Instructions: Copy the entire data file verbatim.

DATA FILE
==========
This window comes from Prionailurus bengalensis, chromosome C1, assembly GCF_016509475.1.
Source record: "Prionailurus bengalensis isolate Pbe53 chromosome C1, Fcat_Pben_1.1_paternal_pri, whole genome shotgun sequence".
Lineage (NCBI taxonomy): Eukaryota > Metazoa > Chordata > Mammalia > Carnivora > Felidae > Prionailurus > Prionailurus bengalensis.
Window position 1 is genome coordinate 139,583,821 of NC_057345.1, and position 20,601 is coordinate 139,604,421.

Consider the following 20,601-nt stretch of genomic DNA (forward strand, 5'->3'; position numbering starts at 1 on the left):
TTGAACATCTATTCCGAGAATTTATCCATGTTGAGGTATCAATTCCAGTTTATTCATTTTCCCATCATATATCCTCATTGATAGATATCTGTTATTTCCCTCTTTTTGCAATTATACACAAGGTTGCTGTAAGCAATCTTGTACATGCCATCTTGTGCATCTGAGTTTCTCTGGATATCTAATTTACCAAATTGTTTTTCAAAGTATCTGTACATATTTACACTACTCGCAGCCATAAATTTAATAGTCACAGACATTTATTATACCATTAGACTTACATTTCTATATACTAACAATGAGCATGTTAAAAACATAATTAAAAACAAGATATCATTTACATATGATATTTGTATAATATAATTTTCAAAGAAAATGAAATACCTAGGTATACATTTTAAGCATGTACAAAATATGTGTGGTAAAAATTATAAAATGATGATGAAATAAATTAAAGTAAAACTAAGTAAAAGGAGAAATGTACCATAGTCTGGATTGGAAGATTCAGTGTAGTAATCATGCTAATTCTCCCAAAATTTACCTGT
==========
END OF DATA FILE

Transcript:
This window comes from Prionailurus bengalensis, chromosome C1, assembly GCF_016509475.1.
Source record: "Prionailurus bengalensis isolate Pbe53 chromosome C1, Fcat_Pben_1.1_paternal_pri, whole genome shotgun sequence".
Lineage (NCBI taxonomy): Eukaryota > Metazoa > Chordata > Mammalia > Carnivora > Felidae > Prionailurus > Prionailurus bengalensis.
Window position 1 is genome coordinate 139,583,821 of NC_057345.1, and position 20,601 is coordinate 139,604,421.

Consider the following 20,601-nt stretch of genomic DNA (forward strand, 5'->3'; position numbering starts at 1 on the left):
TTGAACATCTATTCCGAGAATTTATCCATGTTGAGGTATCAATTCCAGTTTATTCATTTTCCCATCATATATCCTCATTGATAGATATCTGTTATTTCCCTCTTTTTGCAATTATACACAAGGTTGCTGTAAGCAATCTTGTACATGCCATCTTGTGCATCTGAGTTTCTCTGGATATCTAATTTACCAAATTGTTTTTCAAAGTATCTGTACATATTTACACTACTCGCAGCCATAAATTTAATAGTCACAGACATTTATTATACCATTAGACTTACATTTCTATATACTAACAATGAGCATGTTAAAAACATAATTAAAAACAAGATATCATTTACATATGATATTTGTATAATATAATTTTCAAAGAAAATGAAATACCTAGGTATACATTTTAAGCATGTACAAAATATGTGTGGTAAAAATTATAAAATGATGATGAAATAAATTAAAGTAAAACTAAGTAAAAGGAGAAATGTACCATAGTCTGGATTGGAAGATTCAGTGTAGTAATCATGCTAATTCTCCCAAAATTTACCTGT